Inspired by my previous post, I worked on this poem I have called.
Shell strewn strand, soft underfoot
Echoes of laughter and innocence
Distant ships await the tide
By brooding wartime forts
Sweep of light fades,
Morphs into plaintive foghorn
Seafret encompasses, swallows, dulls
the cries of the lost
Forever burnt into memory,
Our hearts ache with loss
A Haar or a Fret is a cold sea fog, mostly occurring on the East Coast between April and September according to Wikipedia. A sea fret doesn’t sound particularly dangerous. It has a pleasant Anglo-Saxon ring to it or maybe even Viking. I have driven through this kind of fog after evening meetings and it’s scary.
But a tragedy that happened in September 1969 has stayed with me over the years. I found out about it, at first by chance. My future husband, Richard, had his Lambretta scooter stolen that night and went to the police station to report it. He found it in disarray, his scooter theft was a pimple on the back of the horror happening on the beach. While he was there a man came in to say that a horse had been found in the local dock. Knowing no more, Richard returned to my house. I don’t remember how he got home that night.
In the morning we woke to the devastating news that three girls had gone riding with their instructor on the beach. Something, I used to do myself. Unfortunately, a fog came in and it appeared that they had lost their bearings. The tide was also coming in. Imagine their terror, riding as the sea overtook them but with no idea which way was the shore and safety. The three girls, their instructor and three horses drowned that night. You can read the full story here.
I am looking forward to attending my first West Sussex Writers’ Conference a week on Saturday in Worthing. When I was working, I attended many conferences on teaching and learning and all things librarian related. Some good, some bad and some indifferent. But it is a chance to network and meet other writers. Sometimes I wonder if I can really believe that I am now actually a writer.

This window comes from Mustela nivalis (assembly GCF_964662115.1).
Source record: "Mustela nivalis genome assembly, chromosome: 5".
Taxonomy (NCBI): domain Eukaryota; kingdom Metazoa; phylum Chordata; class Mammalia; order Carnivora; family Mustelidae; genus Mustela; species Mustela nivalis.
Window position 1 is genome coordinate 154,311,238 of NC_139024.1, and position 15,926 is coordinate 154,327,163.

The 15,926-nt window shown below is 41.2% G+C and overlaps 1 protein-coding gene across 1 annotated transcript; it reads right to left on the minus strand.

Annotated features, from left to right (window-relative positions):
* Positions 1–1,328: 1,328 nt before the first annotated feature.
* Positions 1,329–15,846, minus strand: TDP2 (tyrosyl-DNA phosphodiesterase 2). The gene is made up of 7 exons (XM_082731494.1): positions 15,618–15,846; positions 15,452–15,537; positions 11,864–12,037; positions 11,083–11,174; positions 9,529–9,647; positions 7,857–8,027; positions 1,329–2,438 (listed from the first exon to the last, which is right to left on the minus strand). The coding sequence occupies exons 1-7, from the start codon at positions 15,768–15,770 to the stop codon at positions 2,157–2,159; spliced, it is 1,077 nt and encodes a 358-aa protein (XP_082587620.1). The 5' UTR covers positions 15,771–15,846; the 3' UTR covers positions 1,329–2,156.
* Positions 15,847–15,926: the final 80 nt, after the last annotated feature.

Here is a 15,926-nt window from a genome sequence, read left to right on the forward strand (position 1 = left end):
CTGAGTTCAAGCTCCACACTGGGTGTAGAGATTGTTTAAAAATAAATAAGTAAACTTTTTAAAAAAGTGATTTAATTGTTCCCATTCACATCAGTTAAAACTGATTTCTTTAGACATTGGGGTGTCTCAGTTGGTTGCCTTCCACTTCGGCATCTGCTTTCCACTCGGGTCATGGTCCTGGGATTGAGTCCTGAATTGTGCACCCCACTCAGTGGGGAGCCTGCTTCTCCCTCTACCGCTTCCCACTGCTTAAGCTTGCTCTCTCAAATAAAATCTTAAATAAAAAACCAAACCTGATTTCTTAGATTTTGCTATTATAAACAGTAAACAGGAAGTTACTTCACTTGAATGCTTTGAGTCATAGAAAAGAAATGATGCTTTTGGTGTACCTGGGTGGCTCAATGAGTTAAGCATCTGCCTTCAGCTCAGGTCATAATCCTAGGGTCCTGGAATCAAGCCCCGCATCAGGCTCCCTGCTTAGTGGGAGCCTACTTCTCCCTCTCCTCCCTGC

The last time I attended a conference was in Hobart, Tasmania, for the Female Convicts Research Group in 2015. It was great to meet people I have only ever met virtually before. I wish I could attend the next one partly because I fell in love with Tasmania on my first visit in 2010/11.
The one I would love most to attend in the Historical Novelists Australia Conference to be held in Melbourne this September. I read the line up of papers and novelists and I drool with envy.
I have just finished reading The Dry by Jane Harper because I am reading anything and everything
about Australia as I begin to get my teeth into the third book in The Currency Girls Series. It is indeed a great first novel. Not perfect, but very good. Her sense of place is excellent. The interior of Australia is to live life on the edge, whether it be in the north, south east or west. Away from the coast and even on the coast, you are at the mercy of the weather. The effects of the drought on the people in this crime novel are woven into the story. You feel the heat, the danger and the desperation on every page just as you get to know the unhealthy, social dynamics of the small town setting. Prejudice, jealousy and vindictiveness abound as the two policemen attempt to unravel who killed the Hadler family. A page-turner for sure.
The book I am looking forward to is Salt Creek by Lucy Treloar which is not out on Kindle yet. It is set in the 1850s in South Australia from the point of view of a woman living in Chichester, thinking back on her life. Sounds perfect for me. Lucy Treloar is one of the speakers at that Melbourne Conference. Here’s wishing.
I came across this poster today. The list was compiled from the admissions log from a
WestVirginia for the Insane. In Ranter’s Wharf, I touch on one reason, Novel Reading but some of the others are fascinating. Presumably, the relatives described what they thought had sent their relative insane, or could the reason just have been an excuse to get rid os someone inconvenient.
Some you can understand, such as shooting of daughter or exposure in army (assuming that might mean shell shock or PTSD).
Some I don’t understand such as Gathering in the Head or Hard Study.
I am going to imagine these admissions below were for women/
Consider Medicine to Prevent Conception – what was the story there? Was she terrified of childbirth or already thought she had enough children. How about laziness? Did she not clean to her husband’s satisfaction? Political Excitement – did she campaign for the vote? Each of these, are worthy of a novel in themselves.